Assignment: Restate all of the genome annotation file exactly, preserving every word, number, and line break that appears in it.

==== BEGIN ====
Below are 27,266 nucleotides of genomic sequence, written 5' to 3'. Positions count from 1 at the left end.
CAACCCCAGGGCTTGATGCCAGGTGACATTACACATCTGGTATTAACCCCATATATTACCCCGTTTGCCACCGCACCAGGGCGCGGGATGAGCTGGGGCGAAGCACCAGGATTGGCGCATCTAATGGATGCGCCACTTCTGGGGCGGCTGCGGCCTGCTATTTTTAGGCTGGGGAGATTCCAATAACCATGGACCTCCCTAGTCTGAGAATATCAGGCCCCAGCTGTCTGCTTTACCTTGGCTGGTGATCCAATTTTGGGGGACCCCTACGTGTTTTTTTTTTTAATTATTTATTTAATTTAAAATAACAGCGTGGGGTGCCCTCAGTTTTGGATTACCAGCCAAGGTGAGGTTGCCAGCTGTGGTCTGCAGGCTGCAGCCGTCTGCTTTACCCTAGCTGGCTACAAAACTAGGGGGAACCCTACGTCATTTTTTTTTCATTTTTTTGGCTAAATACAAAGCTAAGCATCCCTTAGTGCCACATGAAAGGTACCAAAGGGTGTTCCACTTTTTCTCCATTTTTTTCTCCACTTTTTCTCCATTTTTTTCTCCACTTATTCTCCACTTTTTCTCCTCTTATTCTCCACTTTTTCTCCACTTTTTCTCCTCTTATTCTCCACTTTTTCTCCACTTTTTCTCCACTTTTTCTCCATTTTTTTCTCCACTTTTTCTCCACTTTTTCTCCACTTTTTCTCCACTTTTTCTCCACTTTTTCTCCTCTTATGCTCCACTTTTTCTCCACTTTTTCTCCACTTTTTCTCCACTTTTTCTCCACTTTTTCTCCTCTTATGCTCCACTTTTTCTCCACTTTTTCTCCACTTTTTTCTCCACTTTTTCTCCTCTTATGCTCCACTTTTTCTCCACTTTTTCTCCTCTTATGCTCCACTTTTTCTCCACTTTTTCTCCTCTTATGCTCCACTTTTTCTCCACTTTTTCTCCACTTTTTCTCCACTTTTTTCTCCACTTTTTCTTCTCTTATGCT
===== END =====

Below are 27,266 nucleotides of genomic sequence, written 5' to 3'. Positions count from 1 at the left end.
CAACCCCAGGGCTTGATGCCAGGTGACATTACACATCTGGTATTAACCCCATATATTACCCCGTTTGCCACCGCACCAGGGCGCGGGATGAGCTGGGGCGAAGCACCAGGATTGGCGCATCTAATGGATGCGCCACTTCTGGGGCGGCTGCGGCCTGCTATTTTTAGGCTGGGGAGATTCCAATAACCATGGACCTCCCTAGTCTGAGAATATCAGGCCCCAGCTGTCTGCTTTACCTTGGCTGGTGATCCAATTTTGGGGGACCCCTACGTGTTTTTTTTTTTAATTATTTATTTAATTTAAAATAACAGCGTGGGGTGCCCTCAGTTTTGGATTACCAGCCAAGGTGAGGTTGCCAGCTGTGGTCTGCAGGCTGCAGCCGTCTGCTTTACCCTAGCTGGCTACAAAACTAGGGGGAACCCTACGTCATTTTTTTTTCATTTTTTTGGCTAAATACAAAGCTAAGCATCCCTTAGTGCCACATGAAAGGTACCAAAGGGTGTTCCACTTTTTCTCCATTTTTTTCTCCACTTTTTCTCCATTTTTTTCTCCACTTATTCTCCACTTTTTCTCCTCTTATTCTCCACTTTTTCTCCACTTTTTCTCCTCTTATTCTCCACTTTTTCTCCACTTTTTCTCCACTTTTTCTCCATTTTTTTCTCCACTTTTTCTCCACTTTTTCTCCACTTTTTCTCCACTTTTTCTCCACTTTTTCTCCTCTTATGCTCCACTTTTTCTCCACTTTTTCTCCACTTTTTCTCCACTTTTTCTCCACTTTTTCTCCTCTTATGCTCCACTTTTTCTCCACTTTTTCTCCACTTTTTTCTCCACTTTTTCTCCTCTTATGCTCCACTTTTTCTCCACTTTTTCTCCTCTTATGCTCCACTTTTTCTCCACTTTTTCTCCTCTTATGCTCCACTTTTTCTCCACTTTTTCTCCACTTTTTCTCCACTTTTTTCTCCACTTTTTCTTCTCTTATGCT